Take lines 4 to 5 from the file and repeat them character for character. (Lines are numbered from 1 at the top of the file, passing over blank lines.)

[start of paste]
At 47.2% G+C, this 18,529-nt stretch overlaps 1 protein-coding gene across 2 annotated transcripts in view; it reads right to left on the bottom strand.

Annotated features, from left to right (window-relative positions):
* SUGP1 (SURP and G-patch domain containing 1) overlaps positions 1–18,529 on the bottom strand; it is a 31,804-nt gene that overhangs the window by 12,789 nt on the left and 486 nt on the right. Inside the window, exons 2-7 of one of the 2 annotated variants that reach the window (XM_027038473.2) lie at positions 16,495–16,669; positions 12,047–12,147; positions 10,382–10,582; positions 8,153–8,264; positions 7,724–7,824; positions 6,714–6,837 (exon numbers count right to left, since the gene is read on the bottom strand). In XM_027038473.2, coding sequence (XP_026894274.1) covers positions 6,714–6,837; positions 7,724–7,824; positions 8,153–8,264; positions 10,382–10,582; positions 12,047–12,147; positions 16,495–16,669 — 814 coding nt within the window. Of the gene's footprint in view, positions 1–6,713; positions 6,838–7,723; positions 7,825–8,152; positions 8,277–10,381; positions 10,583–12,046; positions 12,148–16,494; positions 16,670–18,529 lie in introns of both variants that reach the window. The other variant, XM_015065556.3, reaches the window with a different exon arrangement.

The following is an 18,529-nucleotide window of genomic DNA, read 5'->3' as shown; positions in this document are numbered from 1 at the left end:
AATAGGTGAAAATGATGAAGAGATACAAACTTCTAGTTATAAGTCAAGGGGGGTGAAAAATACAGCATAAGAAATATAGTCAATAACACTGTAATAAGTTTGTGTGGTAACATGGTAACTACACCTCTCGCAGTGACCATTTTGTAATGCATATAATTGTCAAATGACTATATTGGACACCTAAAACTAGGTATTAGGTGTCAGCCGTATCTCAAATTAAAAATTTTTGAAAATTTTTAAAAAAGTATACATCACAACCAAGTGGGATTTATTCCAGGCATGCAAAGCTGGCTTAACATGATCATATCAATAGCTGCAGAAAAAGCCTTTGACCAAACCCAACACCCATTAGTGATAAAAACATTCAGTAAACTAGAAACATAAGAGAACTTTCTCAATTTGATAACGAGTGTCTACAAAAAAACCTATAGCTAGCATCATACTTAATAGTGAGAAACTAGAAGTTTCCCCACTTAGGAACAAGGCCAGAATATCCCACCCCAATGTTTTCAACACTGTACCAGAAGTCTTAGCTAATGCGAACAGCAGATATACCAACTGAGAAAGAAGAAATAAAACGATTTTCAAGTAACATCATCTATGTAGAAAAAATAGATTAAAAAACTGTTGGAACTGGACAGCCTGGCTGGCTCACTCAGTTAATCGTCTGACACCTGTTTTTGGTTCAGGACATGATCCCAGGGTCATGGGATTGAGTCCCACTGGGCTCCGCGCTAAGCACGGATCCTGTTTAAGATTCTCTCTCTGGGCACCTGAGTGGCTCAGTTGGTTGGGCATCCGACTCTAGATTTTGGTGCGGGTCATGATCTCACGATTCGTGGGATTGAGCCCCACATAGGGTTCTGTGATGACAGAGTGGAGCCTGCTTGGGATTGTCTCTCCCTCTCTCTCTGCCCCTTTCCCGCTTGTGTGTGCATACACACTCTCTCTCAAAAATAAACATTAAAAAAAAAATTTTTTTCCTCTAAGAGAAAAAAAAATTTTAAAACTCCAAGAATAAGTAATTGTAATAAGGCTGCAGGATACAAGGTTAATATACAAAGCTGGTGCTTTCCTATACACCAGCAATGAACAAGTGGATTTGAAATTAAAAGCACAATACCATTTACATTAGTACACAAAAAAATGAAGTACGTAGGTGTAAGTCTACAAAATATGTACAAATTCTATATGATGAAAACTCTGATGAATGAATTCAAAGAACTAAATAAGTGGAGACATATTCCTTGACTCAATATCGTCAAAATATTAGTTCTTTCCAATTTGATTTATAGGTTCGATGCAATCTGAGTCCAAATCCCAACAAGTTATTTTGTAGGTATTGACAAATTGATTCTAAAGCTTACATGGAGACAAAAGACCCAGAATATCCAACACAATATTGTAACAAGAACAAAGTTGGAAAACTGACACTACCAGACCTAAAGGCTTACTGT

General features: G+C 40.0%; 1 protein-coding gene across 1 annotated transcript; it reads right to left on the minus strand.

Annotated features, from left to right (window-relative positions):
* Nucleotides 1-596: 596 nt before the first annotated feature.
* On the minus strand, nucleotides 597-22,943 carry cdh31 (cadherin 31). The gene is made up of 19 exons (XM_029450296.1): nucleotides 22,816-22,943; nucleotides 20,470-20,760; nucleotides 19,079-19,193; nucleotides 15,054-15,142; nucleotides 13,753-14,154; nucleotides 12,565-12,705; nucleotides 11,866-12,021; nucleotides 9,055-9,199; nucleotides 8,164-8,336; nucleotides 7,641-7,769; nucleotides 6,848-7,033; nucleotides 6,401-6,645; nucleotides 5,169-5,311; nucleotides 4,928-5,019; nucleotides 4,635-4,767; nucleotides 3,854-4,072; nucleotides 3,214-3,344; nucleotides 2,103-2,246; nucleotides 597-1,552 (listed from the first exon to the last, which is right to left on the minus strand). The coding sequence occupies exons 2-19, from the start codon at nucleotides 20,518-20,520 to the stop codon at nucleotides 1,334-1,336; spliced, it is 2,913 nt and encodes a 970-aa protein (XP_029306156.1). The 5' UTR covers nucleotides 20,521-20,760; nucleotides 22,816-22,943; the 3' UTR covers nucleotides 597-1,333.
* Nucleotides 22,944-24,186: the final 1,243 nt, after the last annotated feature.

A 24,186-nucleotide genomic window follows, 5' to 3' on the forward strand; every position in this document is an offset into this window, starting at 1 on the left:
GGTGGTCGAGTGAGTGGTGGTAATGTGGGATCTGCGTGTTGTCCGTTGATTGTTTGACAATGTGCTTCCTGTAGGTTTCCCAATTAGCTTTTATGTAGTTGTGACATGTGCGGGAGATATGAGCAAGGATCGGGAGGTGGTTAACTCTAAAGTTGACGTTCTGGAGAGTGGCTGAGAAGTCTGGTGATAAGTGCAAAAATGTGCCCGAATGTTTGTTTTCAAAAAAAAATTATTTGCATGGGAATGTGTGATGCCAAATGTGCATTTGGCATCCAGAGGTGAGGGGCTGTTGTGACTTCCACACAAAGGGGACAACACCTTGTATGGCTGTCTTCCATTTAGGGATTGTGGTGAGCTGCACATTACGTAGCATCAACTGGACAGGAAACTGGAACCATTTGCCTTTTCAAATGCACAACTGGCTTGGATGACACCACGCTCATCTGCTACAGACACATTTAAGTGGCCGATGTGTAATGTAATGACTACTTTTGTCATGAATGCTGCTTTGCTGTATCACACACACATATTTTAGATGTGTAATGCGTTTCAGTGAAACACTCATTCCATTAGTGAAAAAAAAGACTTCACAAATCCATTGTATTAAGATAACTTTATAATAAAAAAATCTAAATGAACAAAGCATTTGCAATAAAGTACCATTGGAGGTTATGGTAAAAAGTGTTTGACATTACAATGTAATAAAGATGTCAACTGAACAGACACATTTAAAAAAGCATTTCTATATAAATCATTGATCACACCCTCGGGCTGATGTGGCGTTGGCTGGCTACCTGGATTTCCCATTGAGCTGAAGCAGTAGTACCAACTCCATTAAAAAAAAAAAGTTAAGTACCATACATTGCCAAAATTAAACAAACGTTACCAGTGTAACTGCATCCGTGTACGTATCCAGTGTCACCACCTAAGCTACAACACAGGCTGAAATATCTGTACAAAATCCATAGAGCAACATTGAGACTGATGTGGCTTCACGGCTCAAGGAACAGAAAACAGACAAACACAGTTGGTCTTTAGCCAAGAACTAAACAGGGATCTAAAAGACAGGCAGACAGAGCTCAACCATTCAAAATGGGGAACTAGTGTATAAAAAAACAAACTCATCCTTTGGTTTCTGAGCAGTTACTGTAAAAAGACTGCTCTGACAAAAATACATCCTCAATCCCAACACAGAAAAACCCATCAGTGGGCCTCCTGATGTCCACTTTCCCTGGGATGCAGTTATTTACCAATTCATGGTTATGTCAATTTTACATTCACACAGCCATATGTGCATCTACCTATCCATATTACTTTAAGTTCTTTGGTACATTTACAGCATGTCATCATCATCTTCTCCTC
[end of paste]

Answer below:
The following is an 18,529-nucleotide window of genomic DNA, read 5'->3' as shown; positions in this document are numbered from 1 at the left end:
AATAGGTGAAAATGATGAAGAGATACAAACTTCTAGTTATAAGTCAAGGGGGGTGAAAAATACAGCATAAGAAATATAGTCAATAACACTGTAATAAGTTTGTGTGGTAACATGGTAACTACACCTCTCGCAGTGACCATTTTGTAATGCATATAATTGTCAAATGACTATATTGGACACCTAAAACTAGGTATTAGGTGTCAGCCGTATCTCAAATTAAAAATTTTTGAAAATTTTTAAAAAAGTATACATCACAACCAAGTGGGATTTATTCCAGGCATGCAAAGCTGGCTTAACATGATCATATCAATAGCTGCAGAAAAAGCCTTTGACCAAACCCAACACCCATTAGTGATAAAAACATTCAGTAAACTAGAAACATAAGAGAACTTTCTCAATTTGATAACGAGTGTCTACAAAAAAACCTATAGCTAGCATCATACTTAATAGTGAGAAACTAGAAGTTTCCCCACTTAGGAACAAGGCCAGAATATCCCACCCCAATGTTTTCAACACTGTACCAGAAGTCTTAGCTAATGCGAACAGCAGATATACCAACTGAGAAAGAAGAAATAAAACGATTTTCAAGTAACATCATCTATGTAGAAAAAATAGATTAAAAAACTGTTGGAACTGGACAGCCTGGCTGGCTCACTCAGTTAATCGTCTGACACCTGTTTTTGGTTCAGGACATGATCCCAGGGTCATGGGATTGAGTCCCACTGGGCTCCGCGCTAAGCACGGATCCTGTTTAAGATTCTCTCTCTGGGCACCTGAGTGGCTCAGTTGGTTGGGCATCCGACTCTAGATTTTGGTGCGGGTCATGATCTCACGATTCGTGGGATTGAGCCCCACATAGGGTTCTGTGATGACAGAGTGGAGCCTGCTTGGGATTGTCTCTCCCTCTCTCTCTGCCCCTTTCCCGCTTGTGTGTGCATACACACTCTCTCTCAAAAATAAACATTAAAAAAAAAATTTTTTTCCTCTAAGAGAAAAAAAAATTTTAAAACTCCAAGAATAAGTAATTGTAATAAGGCTGCAGGATACAAGGTTAATATACAAAGCTGGTGCTTTCCTATACACCAGCAATGAACAAGTGGATTTGAAATTAAAAGCACAATACCATTTACATTAGTACACAAAAAAATGAAGTACGTAGGTGTAAGTCTACAAAATATGTACAAATTCTATATGATGAAAACTCTGATGAATGAATTCAAAGAACTAAATAAGTGGAGACATATTCCTTGACTCAATATCGTCAAAATATTAGTTCTTTCCAATTTGATTTATAGGTTCGATGCAATCTGAGTCCAAATCCCAACAAGTTATTTTGTAGGTATTGACAAATTGATTCTAAAGCTTACATGGAGACAAAAGACCCAGAATATCCAACACAATATTGTAACAAGAACAAAGTTGGAAAACTGACACTACCAGACCTAAAGGCTTACTGT